Meditation an art? Well, in a sense yes, meditation is an art. Just as with sketching, painting or drawing, meditation requires a certain amount of creative skill. We know meditation to be a practice or technique which those just starting out normally need the support. Certain item to focus on such as a candle, their breath, or a sound when they are unable to hold their concentration. It is when we take meditation to the next level we begin to embrace the creative element. The artist essence of meditation.
Scientific studies have shown prayer or meditation supports a healthy lifestyle. And it is considered the one of best ways to reduce stress. Those practicing meditation on a regular basis know firsthand how meditation supports our ability to ease our mind’s activities resulting in a more peaceful, calm and focused perspective.
Basically the human mind is the key to removing stress. With the help of meditation we feel calmer, relaxed, gain clarity, improved mental focus. As well as an increase in a sense of peace. As we meditate the number of random thoughts occurring diminishes, as does our attachment to those thoughts. And our identification with them. This is because we are usually not aware of all the mental activity we engage in. As with any creative process we engage in, the ability to allow ourselves to just be is when our inner artist flourishes. Our ability to create from nothing is a skill we are all born with. but only a few allow themselves to embrace.
Meditating frequently allows us to gain a deeper understanding of ourselves through the observation of what occurs in our minds. We gain valuable insights into who we really are.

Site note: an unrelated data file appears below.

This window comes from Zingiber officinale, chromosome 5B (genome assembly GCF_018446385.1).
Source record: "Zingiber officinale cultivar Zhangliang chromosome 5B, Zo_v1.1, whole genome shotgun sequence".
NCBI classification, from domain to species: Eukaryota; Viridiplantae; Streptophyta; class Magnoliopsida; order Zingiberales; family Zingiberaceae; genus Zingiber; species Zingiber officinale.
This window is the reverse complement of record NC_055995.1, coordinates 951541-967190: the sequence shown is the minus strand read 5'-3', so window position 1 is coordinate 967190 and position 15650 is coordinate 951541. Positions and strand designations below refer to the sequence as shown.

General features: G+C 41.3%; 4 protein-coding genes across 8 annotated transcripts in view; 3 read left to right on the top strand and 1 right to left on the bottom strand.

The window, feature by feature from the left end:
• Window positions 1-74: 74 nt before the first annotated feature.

The following are six practical meditation techniques to support and boost our self esteem and self awareness. They will also give you a glimpse into underlying essence of the art of meditation.
Meditation with an empty mind.
This is the challenging technique as it only works with a clear and settled mind. It takes approximately three to five minutes to turn our minds off from our ‘normal’ thoughts or thinking activity. You will need to be comfortable – Lie down on a bed or sit in a chair and begin to empty your mind from all the distractions. Allow you mind to be free from all worries; disengage from actively thinking of tasks, jobs, individuals etc.; when you become aware thoughts are sneaking back in, or you get distracted, bring your attention back to emptying your mind.
As you practice this meditation technique the time your mind is “empty” will increase.
Meditation on your identity
This meditation technique is deceptively simple but amazingly powerful, don’t underestimate it. Start by relaxing and asking this question: “who am I?” Focus your attention entirely on this question and your mind’s attempts to answer it. Be aware your mind’s initial responses will probably be to describe the labels used about you (e.g. your name or what you do). Don’t analyze the answers from your mind just ask the question again and again to elicit all the labels and information your mind has about you without being able to say who you are. Keep repeating the question, with full attention, until your mind begins to realize that it cannot give you a true answer.
This is a profound experience of transcending the ordinary mind which is one of the aims of most meditation techniques. Remember to persevere – your ordinary mind may feel threatened by this question and, being clever, will try anything to convince you that this is a waste of time and of no value. Be patient, take your time and ask again, “who am I?”
Meditation with Self Awareness.